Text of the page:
At Gen Con 2013, FBC's Kristine Chester chats with GM Chris and GM Dave of d20 Radio and Gamer Nation Studios about their card games Edition Wars and Pillage!, their new board game EONS where players shape the universe, the upcoming Tall Tales RPG from Jay Little, and next year's first GamerNation Con.
As a reader of Fanboy Comics, chances are that you are a fan of comic books, movies, video games, and other creative media that are generated by independent creators. For that reason, I am excited to announce that there is a new indie publisher in town, and they have an exciting, new business model in store for readers that not only includes a long list of talented creators, but the chance for YOU, as the reader, to be involved!
Identity Comics is an independent comic book publisher, led by Phillip Kelly and Lars Canty, that recently launched a Kickstarter campaign for its very first anthology, Verge. The series will follow four ongoing stories, and the path of those stories will literally be left up to the audience. From issue to issue, feedback from the writers, artists, and readers will determine which direction to take a story or if a story should even continue.
At Gen Con 2013, FBC's Kristine Chester chats with Monica Valentinelli, brand manager of Margaret Weis Productions and lead writer of the Firefly RPG, about Gaming in the 'Verse, the Firefly RPG Preview, Cortex Plus, and how to keep your crew flyin'.
At Gen Con 2013, FBC's Kristine Chester chats with cartographer Christopher West of Maps of Mastery about his history with the industry, his products, and his design process.
Jai Nitz and Greg Smallwood’s Dream Thief continues to deliver the goods in its fourth issue, though it’s hard to believe there is only one more issue to go in the miniseries, both because I am enjoying it so much, and because I’m curious how they are going to wrap up their intriguing, dark tale by the fifth issue. Hopefully, this will only be the end of the first miniseries, as there are endless adventures that supernaturally possessed vigilante John Lincoln could find himself tangled up in, as the inherent nature of the mask would make it perfect for long term episodic-style storytelling. But, those are questions more suited to the review of the fifth issue.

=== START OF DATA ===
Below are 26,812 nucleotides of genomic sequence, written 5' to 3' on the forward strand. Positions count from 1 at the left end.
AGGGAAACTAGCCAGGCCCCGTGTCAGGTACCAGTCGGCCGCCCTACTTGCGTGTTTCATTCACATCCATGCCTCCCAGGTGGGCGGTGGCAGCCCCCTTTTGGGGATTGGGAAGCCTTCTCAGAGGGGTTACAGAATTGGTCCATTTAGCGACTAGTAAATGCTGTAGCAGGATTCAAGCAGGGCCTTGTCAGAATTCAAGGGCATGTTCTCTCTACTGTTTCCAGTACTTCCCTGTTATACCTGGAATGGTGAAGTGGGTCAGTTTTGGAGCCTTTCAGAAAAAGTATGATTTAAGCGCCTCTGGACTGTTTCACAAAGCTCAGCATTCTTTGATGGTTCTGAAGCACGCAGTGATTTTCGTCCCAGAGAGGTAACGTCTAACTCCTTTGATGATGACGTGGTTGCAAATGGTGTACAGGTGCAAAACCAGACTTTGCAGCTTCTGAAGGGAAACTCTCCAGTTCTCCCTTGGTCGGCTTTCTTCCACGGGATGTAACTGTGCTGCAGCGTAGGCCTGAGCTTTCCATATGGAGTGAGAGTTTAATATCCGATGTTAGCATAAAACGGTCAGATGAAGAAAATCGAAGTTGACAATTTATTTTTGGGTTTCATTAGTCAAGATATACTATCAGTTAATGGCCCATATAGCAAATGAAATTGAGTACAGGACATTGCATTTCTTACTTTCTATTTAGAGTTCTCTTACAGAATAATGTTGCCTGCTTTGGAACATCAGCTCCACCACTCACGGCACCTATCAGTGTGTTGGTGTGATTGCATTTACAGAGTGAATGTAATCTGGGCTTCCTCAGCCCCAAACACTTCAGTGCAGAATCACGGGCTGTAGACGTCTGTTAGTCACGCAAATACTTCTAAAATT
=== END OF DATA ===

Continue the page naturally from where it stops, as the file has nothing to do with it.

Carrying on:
Just when you think you're out, they pull you back in. Adhering to the comment I made in my last The Final Plague review, recaps be damned (at least by them). The boys working with Action Lab aren't about to surmise what happened in previous issues, and, quite frankly, neither am I. Okay, I lied. The Final Plague tells a tale that, as partakers of most any media these day, we've seen a few times. The infected. Those that change from their original state of being to something else. Vampires, werewolves, zombies, fair weather fans of sports teams once they start doing well. The Final Plague skews from that well-worn material and spins it with something that hasn't been a real worry since the days of the Black Death. Infected animals. Jumping from one location to another across the fruited plain, we are shown that distance isn't a factor when it comes to these viral creatures . . . unless we find out in a future issue that the spreading of the virus has been happening longer than we have been shown to this point. We'll have to wait and see.